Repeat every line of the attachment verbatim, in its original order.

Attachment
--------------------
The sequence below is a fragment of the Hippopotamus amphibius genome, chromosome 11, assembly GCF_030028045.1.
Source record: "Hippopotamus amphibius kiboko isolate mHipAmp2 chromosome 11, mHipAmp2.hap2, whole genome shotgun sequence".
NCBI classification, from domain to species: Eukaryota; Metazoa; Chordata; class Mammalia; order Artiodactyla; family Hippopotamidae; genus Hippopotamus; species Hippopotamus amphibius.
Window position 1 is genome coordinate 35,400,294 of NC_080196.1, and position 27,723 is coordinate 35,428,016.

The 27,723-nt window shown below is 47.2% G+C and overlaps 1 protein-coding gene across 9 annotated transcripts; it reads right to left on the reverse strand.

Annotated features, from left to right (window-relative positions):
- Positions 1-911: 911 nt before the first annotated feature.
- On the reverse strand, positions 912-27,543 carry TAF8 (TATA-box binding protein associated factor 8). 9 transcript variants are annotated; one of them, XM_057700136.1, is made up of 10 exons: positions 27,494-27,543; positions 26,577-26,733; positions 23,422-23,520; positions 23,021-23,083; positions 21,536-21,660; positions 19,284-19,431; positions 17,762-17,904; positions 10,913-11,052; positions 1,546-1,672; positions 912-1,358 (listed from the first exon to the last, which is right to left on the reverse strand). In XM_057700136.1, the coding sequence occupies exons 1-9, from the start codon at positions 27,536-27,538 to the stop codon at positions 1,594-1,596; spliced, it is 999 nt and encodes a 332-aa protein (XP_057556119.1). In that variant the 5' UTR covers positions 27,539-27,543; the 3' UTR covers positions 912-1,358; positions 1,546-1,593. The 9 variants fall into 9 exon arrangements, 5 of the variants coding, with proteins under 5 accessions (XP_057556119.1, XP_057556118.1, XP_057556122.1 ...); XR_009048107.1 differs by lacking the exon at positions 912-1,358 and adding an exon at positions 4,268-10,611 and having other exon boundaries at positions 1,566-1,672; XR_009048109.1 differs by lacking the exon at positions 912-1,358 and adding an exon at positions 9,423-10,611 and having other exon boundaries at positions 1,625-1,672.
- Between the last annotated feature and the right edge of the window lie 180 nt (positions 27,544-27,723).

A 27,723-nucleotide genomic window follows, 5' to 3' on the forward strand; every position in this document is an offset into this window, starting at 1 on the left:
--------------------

The sequence below is a fragment of the Hippopotamus amphibius genome, chromosome 11, assembly GCF_030028045.1.
Source record: "Hippopotamus amphibius kiboko isolate mHipAmp2 chromosome 11, mHipAmp2.hap2, whole genome shotgun sequence".
NCBI classification, from domain to species: Eukaryota; Metazoa; Chordata; class Mammalia; order Artiodactyla; family Hippopotamidae; genus Hippopotamus; species Hippopotamus amphibius.
Window position 1 is genome coordinate 35,400,294 of NC_080196.1, and position 27,723 is coordinate 35,428,016.

The 27,723-nt window shown below is 47.2% G+C and overlaps 1 protein-coding gene across 9 annotated transcripts; it reads right to left on the reverse strand.

Annotated features, from left to right (window-relative positions):
- Positions 1-911: 911 nt before the first annotated feature.
- On the reverse strand, positions 912-27,543 carry TAF8 (TATA-box binding protein associated factor 8). 9 transcript variants are annotated; one of them, XM_057700136.1, is made up of 10 exons: positions 27,494-27,543; positions 26,577-26,733; positions 23,422-23,520; positions 23,021-23,083; positions 21,536-21,660; positions 19,284-19,431; positions 17,762-17,904; positions 10,913-11,052; positions 1,546-1,672; positions 912-1,358 (listed from the first exon to the last, which is right to left on the reverse strand). In XM_057700136.1, the coding sequence occupies exons 1-9, from the start codon at positions 27,536-27,538 to the stop codon at positions 1,594-1,596; spliced, it is 999 nt and encodes a 332-aa protein (XP_057556119.1). In that variant the 5' UTR covers positions 27,539-27,543; the 3' UTR covers positions 912-1,358; positions 1,546-1,593. The 9 variants fall into 9 exon arrangements, 5 of the variants coding, with proteins under 5 accessions (XP_057556119.1, XP_057556118.1, XP_057556122.1 ...); XR_009048107.1 differs by lacking the exon at positions 912-1,358 and adding an exon at positions 4,268-10,611 and having other exon boundaries at positions 1,566-1,672; XR_009048109.1 differs by lacking the exon at positions 912-1,358 and adding an exon at positions 9,423-10,611 and having other exon boundaries at positions 1,625-1,672.
- Between the last annotated feature and the right edge of the window lie 180 nt (positions 27,544-27,723).

A 27,723-nucleotide genomic window follows, 5' to 3' on the forward strand; every position in this document is an offset into this window, starting at 1 on the left: